Maria Elena Hernandez, a 58-year-old immigrant from Nicaragua, has lived legally in the United States for 19 years. She has family here that she sees daily and a job as a janitor. She is active in her union and volunteers.
Hernandez was at work Monday evening when she received a call from a union organizer who warned that her whole life could soon fall apart. The Trump administration announced that it is ending the temporary protected status that has allowed Hernandez and about 5,300 other Nicaraguan immigrants to remain in the country since 1999. They now have until January 2019 to either find a legal avenue to stay in the country or get out.
“I was expecting more empathy, more comprehension of all of the good that we contribute to the economy and to the culture here in this country,” Hernandez said, speaking through an interpreter.
There are about 300,000 immigrants living in the U.S. under temporary protected status (TPS), and it will be up to the current administration to determine whether they should be able to stay legally or become targets of President Donald Trump’s deportation efforts. It’s often politically difficult to end protections for people who have lived in the U.S. for years, but Trump did it for Sudanese immigrants with TPS and then again in a separate program for young undocumented immigrants who came to the U.S. as children. His administration is now weighing whether to do the same for Haitians and Salvadorans, and will soon have to reconsider the fate of Hondurans, whom he granted a six-month extension on Monday.
Trump and his officials called on Congress to step in to help those immigrants. But they also put them at risk of being cast out of a country where they’ve lived for years.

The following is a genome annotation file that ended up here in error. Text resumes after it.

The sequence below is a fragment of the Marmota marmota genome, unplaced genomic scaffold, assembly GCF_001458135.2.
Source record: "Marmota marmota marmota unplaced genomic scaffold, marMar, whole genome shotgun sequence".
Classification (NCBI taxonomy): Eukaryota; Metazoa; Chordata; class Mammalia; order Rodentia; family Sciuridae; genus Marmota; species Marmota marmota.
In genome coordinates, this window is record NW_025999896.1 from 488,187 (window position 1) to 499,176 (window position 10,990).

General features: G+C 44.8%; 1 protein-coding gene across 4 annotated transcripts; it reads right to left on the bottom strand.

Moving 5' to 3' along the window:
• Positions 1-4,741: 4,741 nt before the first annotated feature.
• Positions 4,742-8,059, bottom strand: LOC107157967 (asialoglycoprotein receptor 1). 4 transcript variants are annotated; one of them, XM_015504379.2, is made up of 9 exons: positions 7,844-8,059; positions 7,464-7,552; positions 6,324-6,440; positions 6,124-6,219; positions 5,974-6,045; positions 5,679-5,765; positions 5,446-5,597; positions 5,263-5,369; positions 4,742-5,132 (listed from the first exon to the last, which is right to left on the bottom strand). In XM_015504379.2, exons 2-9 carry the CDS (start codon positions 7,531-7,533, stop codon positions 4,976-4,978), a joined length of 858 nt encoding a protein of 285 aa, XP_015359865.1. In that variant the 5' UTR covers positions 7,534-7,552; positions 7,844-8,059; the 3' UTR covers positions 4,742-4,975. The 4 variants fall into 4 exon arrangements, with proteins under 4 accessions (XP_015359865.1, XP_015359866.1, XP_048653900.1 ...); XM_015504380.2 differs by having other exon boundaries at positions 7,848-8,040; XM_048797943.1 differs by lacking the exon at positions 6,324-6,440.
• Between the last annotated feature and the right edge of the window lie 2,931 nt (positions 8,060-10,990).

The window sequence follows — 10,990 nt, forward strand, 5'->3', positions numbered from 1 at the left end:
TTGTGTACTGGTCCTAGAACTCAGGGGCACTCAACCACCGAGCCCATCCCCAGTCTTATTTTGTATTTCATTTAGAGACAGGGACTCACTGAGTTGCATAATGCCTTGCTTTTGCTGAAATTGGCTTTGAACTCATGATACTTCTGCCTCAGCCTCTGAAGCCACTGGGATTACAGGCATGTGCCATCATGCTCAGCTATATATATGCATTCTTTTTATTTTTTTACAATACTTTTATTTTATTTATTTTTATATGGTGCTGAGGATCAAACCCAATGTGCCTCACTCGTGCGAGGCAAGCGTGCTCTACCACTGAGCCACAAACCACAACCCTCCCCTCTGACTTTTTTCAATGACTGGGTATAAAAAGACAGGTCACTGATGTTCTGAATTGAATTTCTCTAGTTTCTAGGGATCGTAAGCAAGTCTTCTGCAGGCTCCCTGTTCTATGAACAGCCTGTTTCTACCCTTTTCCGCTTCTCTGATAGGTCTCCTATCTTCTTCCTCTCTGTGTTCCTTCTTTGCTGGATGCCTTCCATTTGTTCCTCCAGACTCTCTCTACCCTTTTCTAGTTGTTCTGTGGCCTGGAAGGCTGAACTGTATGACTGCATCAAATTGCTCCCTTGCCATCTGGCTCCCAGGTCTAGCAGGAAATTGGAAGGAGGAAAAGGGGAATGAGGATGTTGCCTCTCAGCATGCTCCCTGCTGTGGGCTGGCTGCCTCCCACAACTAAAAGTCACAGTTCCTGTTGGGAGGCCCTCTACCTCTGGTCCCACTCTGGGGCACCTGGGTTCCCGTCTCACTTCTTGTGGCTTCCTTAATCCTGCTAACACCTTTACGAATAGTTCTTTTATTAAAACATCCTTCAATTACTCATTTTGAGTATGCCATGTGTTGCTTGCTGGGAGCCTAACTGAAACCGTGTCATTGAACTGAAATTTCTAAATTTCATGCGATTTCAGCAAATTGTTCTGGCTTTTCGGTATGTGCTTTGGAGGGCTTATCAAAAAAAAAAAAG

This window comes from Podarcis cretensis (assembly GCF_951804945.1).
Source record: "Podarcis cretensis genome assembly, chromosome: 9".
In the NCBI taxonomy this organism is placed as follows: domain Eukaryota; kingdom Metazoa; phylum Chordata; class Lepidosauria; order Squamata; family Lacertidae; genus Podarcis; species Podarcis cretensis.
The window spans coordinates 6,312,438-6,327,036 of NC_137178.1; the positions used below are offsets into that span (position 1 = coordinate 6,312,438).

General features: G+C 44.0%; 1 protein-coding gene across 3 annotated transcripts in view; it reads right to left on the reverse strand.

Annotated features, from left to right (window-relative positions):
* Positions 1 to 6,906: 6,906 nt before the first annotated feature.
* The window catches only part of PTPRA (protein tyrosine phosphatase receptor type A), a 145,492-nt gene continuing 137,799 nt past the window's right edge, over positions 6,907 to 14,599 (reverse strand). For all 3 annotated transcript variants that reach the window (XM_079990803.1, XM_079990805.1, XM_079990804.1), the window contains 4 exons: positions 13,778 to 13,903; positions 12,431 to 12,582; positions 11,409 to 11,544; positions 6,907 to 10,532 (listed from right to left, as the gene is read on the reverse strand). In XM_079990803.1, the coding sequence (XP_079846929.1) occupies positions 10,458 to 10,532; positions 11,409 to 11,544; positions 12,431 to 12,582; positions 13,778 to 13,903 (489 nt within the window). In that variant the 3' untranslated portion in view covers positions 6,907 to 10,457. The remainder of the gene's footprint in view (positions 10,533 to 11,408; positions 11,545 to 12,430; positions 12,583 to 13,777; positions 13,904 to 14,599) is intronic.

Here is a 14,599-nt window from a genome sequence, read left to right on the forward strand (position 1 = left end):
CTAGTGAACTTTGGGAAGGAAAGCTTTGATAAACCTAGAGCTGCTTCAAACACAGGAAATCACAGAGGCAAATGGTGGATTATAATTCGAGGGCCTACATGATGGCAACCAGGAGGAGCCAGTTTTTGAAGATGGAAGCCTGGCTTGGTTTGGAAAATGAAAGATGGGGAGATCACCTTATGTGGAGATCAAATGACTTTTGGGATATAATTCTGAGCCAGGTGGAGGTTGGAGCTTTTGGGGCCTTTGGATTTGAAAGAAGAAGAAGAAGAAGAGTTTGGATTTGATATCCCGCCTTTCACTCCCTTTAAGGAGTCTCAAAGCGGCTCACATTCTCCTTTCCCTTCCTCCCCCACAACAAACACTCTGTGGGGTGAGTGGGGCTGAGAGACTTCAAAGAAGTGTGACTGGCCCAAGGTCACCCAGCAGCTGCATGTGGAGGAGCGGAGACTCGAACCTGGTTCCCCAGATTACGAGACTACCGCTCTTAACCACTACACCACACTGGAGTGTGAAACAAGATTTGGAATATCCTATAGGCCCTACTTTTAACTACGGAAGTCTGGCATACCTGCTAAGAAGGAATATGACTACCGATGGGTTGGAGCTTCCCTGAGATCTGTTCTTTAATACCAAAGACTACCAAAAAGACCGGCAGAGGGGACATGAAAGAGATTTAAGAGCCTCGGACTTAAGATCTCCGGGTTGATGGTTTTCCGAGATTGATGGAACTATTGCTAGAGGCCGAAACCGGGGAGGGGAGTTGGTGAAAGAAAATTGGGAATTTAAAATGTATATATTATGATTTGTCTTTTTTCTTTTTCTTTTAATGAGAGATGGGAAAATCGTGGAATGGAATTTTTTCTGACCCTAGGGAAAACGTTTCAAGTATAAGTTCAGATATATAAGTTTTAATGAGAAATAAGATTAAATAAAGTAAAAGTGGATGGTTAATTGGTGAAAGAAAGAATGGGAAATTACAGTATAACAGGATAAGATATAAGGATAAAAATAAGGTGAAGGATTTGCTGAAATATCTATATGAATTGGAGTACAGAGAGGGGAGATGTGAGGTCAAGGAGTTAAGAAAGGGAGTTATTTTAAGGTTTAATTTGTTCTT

Hernandez doesn’t plan to stay in the U.S. without legal status, but she doesn’t want to go back to Nicaragua. She came to the U.S. in December 1998 on a tourist visa to visit her brothers and stayed because of instability at home. Nicaragua was designated for TPS in January 1999, after Hurricane Mitch devastated the country the previous year.
Hernandez applied for TPS and has renewed it multiple times in the years since. She put down roots, like most other TPS recipients have. She lives with family, including two of her brothers, in an apartment in Plantation, Florida. The family is “always together,” she said, going to church or the beach, or having Sunday dinners.
Leaving them would be particularly painful after their third brother died of cancer last November, Hernandez said. She called her brothers her “reason to live.”
“I already lost one brother, and the idea of being separated from them makes me feel so sad,” she said, adding later, “Just with the death of my brother we all feel a great loss as if there’s a part of our body that’s missing.”
Hernandez and her late brother used to work together at a local college, where she is still a janitor. She was active in helping them fight for raises and better benefits as a member of the 32BJ SEIU, a local of the Service Employees International Union.
When she found out about the TPS decision on Monday evening, one of her U.S. citizen co-workers said they would all fight together to help her stay.
The first step will be to visit a lawyer to determine whether she has legal options. Although she has family members who are U.S. citizens, the sponsorship process is slow and there might not be enough time.
Her best bet is for Congress to pass a bill granting her and other TPS recipients permanent legal status. The Trump administration and other TPS critics have argued the program is not meant to provide long-term status and that it should be ended if the country is no longer suffering from the situation that led to the protected status.
Hernandez said the situation is “not fine” in Nicaragua or in Honduras, which received a six-month extension by default because the administration failed to come to a decision about whether to extend it.
The United States “is supposed to be a leader in human rights and a country that critiques other countries for failing to respect human rights like the countries that we come from,” she said.
“How is it possible that they could then turn around and send us back to these countries?”
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